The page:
Specific recruitment of regulatory T cells in ovarian carcinoma fosters immune privilege and predicts reduced survival

Tyler J. Curiel, George Coukos, Linhua Zou, Xavier Alvarez, Pui Cheng, Peter Mottram, Melina Evdemon-Hogan, Jose R. Conejo-Garcia, Lin Zhang, Matthew Burow, Yun Zhu, Shuang Wei, Ilona Kryczek, Ben Daniel, Alan Gordon, Leann Myers, Andrew Lackner, Mary L. Disis, Keith L. Knutson, Lieping ChenWeiping Zou

Research output: Contribution to journalArticlepeer-review

3709 Scopus citations


Regulatory T (Treg) cells mediate homeostatic peripheral tolerance by suppressing autoreactive T cells. Failure of host antitumor immunity may be caused by exaggerated suppression of tumor-associated antigen-reactive lymphocytes mediated by Treg cells; however, definitive evidence that Treg cells have an immunopathological role in human cancer is lacking. Here we show, in detailed studies of CD4 +CD25+FOXP3+ Treg cells in 104 individuals affected with ovarian carcinoma, that human tumor Treg cells suppress tumor-specific T cell immunity and contribute to growth of human tumors in vivo. We also show that tumor Treg cells are associated with a high death hazard and reduced survival. Human Treg cells preferentially move to and accumulate in tumors and ascites, but rarely enter draining lymph nodes in later cancer stages. Tumor cells and microenvironmental macrophages produce the chemokine CCL22, which mediates trafficking of T reg cells to the tumor. This specific recruitment of Treg cells represents a mechanism by which tumors may foster immune privilege. Thus, blocking Treg cell migration or function may help to defeat human cancer.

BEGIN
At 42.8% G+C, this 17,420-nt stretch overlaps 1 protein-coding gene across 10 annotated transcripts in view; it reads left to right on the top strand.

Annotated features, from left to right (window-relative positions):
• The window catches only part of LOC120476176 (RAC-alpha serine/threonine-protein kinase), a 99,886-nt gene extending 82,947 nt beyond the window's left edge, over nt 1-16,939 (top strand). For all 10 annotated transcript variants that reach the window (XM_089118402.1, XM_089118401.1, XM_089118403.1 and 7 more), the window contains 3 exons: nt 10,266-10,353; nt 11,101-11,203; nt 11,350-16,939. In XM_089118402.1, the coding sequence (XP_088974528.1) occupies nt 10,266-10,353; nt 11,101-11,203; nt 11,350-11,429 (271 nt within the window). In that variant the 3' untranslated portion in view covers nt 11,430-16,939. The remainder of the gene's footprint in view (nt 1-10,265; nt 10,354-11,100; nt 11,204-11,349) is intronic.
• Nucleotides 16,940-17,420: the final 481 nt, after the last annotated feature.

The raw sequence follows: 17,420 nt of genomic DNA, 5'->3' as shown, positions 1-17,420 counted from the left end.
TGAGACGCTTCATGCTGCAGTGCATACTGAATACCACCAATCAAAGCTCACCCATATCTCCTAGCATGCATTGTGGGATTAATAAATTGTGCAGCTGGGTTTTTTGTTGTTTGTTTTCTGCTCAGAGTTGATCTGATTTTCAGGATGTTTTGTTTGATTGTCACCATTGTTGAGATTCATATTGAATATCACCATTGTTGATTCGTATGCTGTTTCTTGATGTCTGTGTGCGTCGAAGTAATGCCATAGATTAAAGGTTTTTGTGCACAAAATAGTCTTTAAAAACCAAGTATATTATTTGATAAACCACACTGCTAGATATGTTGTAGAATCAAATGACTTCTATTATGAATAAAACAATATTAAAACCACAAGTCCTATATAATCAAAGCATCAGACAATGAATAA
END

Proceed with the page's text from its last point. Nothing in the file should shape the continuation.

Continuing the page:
Original languageEnglish (US)
Pages (from-to)942-949
Number of pages8
JournalNature Medicine
Issue number9
StatePublished - Sep 2004

ASJC Scopus subject areas

  • General Biochemistry, Genetics and Molecular Biology


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